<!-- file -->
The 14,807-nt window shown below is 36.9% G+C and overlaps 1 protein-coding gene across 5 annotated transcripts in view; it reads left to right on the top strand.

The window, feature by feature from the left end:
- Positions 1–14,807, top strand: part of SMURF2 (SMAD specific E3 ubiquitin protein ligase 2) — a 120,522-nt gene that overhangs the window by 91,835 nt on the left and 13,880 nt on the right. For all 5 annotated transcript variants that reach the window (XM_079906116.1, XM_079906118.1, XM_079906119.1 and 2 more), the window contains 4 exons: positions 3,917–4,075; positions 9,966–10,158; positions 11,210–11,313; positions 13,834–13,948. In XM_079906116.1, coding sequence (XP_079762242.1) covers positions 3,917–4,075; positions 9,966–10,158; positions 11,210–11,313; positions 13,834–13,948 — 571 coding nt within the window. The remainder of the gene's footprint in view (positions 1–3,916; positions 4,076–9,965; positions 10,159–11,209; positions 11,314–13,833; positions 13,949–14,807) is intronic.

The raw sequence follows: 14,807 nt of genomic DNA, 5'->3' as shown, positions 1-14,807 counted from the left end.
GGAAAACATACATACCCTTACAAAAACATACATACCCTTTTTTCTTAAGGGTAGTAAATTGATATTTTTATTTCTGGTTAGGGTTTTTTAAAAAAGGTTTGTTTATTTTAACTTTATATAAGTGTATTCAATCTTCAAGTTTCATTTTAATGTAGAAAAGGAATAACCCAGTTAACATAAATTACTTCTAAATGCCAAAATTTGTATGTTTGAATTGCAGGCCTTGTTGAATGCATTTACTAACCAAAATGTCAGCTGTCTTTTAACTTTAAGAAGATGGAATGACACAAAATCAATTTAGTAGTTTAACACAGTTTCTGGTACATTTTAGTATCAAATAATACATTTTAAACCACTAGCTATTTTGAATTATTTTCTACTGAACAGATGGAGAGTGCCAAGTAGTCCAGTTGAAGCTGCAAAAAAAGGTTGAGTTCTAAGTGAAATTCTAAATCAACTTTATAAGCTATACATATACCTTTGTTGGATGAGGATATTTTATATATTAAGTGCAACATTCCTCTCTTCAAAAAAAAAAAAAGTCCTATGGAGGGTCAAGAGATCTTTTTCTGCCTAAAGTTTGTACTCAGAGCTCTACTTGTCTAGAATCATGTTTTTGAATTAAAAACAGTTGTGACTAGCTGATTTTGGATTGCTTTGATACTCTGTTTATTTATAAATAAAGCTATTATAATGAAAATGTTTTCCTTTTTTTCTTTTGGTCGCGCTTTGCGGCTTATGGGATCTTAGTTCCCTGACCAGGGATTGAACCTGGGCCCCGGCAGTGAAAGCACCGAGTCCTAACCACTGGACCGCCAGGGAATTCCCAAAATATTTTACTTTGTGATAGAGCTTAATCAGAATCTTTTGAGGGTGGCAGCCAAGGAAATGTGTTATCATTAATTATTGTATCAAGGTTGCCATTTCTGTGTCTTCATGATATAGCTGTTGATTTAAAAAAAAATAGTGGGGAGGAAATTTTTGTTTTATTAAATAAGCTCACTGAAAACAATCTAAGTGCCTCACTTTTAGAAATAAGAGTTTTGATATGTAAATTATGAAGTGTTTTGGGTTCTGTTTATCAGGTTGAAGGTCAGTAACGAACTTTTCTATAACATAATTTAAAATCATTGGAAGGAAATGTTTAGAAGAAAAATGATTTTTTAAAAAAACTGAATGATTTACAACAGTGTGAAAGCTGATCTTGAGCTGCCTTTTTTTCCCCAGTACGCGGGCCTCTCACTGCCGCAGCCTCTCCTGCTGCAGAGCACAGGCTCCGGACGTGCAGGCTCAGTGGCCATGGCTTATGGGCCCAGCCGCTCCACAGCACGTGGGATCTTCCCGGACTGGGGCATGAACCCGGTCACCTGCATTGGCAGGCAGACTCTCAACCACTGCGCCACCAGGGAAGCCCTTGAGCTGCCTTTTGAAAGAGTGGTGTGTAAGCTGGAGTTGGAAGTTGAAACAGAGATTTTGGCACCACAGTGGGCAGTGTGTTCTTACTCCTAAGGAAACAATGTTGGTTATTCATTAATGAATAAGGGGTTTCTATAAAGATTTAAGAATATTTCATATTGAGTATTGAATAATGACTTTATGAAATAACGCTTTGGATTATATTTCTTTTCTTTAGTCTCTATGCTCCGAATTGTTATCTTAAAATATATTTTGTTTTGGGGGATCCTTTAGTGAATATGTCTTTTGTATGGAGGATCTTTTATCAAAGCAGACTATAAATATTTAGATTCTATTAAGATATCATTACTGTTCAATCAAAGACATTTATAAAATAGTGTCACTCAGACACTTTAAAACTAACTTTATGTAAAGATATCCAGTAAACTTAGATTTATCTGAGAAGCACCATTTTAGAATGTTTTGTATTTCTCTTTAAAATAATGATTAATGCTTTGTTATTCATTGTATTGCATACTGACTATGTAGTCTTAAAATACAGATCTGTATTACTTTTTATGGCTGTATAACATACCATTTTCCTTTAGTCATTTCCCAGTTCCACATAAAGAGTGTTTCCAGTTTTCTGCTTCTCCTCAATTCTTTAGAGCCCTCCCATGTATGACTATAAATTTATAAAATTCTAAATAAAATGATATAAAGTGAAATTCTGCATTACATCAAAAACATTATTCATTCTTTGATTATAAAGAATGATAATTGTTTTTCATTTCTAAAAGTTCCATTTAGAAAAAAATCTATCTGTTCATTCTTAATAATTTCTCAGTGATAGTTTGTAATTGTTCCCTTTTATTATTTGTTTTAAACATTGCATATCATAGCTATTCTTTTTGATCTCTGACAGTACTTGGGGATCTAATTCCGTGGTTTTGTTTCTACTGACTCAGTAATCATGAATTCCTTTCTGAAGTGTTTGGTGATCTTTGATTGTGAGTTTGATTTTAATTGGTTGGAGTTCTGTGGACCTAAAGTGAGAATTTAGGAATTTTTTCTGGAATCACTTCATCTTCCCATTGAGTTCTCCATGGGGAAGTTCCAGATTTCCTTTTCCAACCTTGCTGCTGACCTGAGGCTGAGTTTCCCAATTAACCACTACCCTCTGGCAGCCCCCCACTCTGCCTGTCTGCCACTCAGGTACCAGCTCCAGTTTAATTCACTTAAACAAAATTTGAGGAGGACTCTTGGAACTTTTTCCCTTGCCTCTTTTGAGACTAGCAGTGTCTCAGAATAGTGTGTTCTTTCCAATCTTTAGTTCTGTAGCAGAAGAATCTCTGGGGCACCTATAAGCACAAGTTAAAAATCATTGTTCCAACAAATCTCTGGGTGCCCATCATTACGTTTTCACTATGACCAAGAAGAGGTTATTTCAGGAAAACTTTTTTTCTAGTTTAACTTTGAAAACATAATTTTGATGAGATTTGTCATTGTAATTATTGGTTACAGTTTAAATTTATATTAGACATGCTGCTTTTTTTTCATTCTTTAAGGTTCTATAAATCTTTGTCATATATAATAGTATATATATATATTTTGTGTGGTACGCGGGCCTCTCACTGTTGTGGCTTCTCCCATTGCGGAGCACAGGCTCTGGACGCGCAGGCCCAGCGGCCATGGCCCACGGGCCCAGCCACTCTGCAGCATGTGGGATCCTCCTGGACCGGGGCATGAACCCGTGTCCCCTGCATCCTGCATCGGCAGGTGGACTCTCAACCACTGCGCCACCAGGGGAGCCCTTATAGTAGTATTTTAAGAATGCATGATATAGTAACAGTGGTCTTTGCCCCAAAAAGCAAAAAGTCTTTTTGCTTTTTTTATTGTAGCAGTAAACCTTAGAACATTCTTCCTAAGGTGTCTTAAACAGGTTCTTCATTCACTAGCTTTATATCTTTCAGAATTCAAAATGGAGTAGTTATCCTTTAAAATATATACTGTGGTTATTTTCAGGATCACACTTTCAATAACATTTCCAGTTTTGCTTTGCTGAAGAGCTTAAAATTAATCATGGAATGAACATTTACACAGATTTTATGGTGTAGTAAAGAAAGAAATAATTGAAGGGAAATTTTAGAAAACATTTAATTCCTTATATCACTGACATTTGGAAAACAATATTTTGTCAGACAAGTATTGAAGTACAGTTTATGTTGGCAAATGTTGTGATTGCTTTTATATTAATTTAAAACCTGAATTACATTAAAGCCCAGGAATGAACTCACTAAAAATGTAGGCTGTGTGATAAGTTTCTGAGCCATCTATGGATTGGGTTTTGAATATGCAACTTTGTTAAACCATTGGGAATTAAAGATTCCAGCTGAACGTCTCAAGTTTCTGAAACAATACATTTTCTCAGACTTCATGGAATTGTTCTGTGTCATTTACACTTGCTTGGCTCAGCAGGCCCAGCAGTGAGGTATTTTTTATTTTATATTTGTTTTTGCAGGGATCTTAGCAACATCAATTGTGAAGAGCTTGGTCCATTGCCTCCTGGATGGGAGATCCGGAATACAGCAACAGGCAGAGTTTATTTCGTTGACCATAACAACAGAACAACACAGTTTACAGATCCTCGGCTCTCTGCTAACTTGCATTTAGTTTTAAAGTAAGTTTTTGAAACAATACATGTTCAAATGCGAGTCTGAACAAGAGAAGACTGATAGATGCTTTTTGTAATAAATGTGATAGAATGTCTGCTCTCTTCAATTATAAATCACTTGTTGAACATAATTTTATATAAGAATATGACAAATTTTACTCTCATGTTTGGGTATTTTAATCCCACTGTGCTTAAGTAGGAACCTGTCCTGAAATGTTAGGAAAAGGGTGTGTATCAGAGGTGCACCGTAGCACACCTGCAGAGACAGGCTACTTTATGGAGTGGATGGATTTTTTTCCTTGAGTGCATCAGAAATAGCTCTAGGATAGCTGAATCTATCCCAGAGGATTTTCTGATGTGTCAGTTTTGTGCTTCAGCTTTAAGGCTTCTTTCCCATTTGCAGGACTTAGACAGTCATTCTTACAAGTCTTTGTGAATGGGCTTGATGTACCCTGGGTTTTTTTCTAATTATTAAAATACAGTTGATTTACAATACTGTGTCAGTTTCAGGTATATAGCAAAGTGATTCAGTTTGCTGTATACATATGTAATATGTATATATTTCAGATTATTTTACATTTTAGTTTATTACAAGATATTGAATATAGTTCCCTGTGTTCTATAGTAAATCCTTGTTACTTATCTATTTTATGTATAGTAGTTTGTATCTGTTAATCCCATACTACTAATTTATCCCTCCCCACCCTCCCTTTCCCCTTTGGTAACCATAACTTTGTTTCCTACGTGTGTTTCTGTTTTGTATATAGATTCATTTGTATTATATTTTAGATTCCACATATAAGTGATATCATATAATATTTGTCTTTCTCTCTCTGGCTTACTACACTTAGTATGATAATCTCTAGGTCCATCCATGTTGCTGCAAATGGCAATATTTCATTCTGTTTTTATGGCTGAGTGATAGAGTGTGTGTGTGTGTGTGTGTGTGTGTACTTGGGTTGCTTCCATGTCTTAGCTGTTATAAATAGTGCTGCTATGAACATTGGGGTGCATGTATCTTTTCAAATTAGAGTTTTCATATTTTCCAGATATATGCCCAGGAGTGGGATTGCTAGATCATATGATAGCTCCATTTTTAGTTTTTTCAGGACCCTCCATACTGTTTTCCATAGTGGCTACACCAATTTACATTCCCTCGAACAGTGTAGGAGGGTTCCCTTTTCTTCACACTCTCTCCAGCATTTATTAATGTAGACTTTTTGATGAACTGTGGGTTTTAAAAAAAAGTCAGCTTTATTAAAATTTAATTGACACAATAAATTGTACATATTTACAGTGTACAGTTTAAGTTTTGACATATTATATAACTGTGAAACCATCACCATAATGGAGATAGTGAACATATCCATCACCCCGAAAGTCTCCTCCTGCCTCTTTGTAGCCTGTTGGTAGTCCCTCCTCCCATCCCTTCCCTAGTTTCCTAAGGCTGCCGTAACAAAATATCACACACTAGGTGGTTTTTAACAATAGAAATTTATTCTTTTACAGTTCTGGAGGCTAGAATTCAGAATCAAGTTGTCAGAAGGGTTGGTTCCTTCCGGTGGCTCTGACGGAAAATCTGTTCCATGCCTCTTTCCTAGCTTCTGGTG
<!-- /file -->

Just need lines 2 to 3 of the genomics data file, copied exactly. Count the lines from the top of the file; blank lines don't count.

The window, feature by feature from the left end:
- Positions 1–14,807, top strand: part of SMURF2 (SMAD specific E3 ubiquitin protein ligase 2) — a 120,522-nt gene that overhangs the window by 91,835 nt on the left and 13,880 nt on the right. For all 5 annotated transcript variants that reach the window (XM_079906116.1, XM_079906118.1, XM_079906119.1 and 2 more), the window contains 4 exons: positions 3,917–4,075; positions 9,966–10,158; positions 11,210–11,313; positions 13,834–13,948. In XM_079906116.1, coding sequence (XP_079762242.1) covers positions 3,917–4,075; positions 9,966–10,158; positions 11,210–11,313; positions 13,834–13,948 — 571 coding nt within the window. The remainder of the gene's footprint in view (positions 1–3,916; positions 4,076–9,965; positions 10,159–11,209; positions 11,314–13,833; positions 13,949–14,807) is intronic.